National Aeromodeling Historic Site 2003 -

Torrey Pines Gliderport, La Jolla, CA


On April 26, 2003 the AMA Executive Council recognized the Torrey Pines Gliderport as a National Aeromodeling Historic Landmark. Later that year, AMA Executive Director Joyce Hager was on hand for the unveiling of the plaque.

The Torrey Pines Gliderport has been used for full-scale gliders since the 1930s. In 1939, according to the Torrey Pines Gliderport History Society, it was leased by members of the Associated Glider Clubs of Southern California from San Diego and “was dedicated by then San Diego Mayor P.J. Benbough “to the youth of California.”

The U.S. Army took over much of the area during WWII, naming the encampment Camp Callan. It was used for anti-aircraft artillery training. After the war, the area was released to the Gliding group.

It took 20-plus years for the earliest model sailplanes to be launched off the cliffs, occurring in the 1950s and 1960s. As modelers’ use of the site increased, Radio Control pilots saw a need for more organization, and thus the Torrey Pines Gulls Radio Control Soaring Society, Inc. (“TPG”) formed. Members from this Society have been able to use the site to prepare for national and regional competitions and have set gliding records using the warm, rising thermals the area is known for.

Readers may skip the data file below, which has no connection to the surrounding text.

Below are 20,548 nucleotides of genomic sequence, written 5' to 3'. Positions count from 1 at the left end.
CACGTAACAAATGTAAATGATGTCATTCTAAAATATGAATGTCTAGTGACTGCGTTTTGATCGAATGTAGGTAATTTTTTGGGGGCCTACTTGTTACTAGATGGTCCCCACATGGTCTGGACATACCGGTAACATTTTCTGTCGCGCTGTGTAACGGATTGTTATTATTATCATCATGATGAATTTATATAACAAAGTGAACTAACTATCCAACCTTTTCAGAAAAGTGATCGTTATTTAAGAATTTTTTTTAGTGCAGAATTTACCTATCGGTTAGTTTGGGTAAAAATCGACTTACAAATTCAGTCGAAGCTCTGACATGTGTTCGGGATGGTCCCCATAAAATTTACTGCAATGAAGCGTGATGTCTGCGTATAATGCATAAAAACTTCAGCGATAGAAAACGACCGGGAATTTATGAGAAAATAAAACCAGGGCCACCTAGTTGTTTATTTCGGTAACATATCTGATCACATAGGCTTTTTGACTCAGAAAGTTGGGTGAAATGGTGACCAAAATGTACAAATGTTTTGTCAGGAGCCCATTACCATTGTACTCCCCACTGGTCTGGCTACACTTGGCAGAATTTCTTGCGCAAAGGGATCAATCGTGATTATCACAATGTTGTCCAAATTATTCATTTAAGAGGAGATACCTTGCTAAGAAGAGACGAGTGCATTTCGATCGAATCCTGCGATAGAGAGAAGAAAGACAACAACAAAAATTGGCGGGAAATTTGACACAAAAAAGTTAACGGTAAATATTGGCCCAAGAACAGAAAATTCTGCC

The site has been dedicated several times over the years for its historical significance, including becoming a National Soaring Landmark of the National Soaring Museum (Elmira, New York), a San Diego City Historical Site, and placed on both the California Register of Historic Places and the National Register of Historic Places. On April 26, 2003, the AMA Executive Council recognized the Torrey Pines Gliderport as a Model Aviation Historical Landmark.

Click here to listed to Gary Fogel speak with Chad Budreau about Torrey Pines. Video description: "A lot of modelers know about the beauty of the famous Torrey Pines Gliderport in San Diego, but may not necessarily know the illustrious history of the site. Recently, AMA Fellow and aviation historian Dr. Gary Fogel stopped by AMA Headquarters and talked with our very own Chad Budreau about one of the world’s most famous flying sites."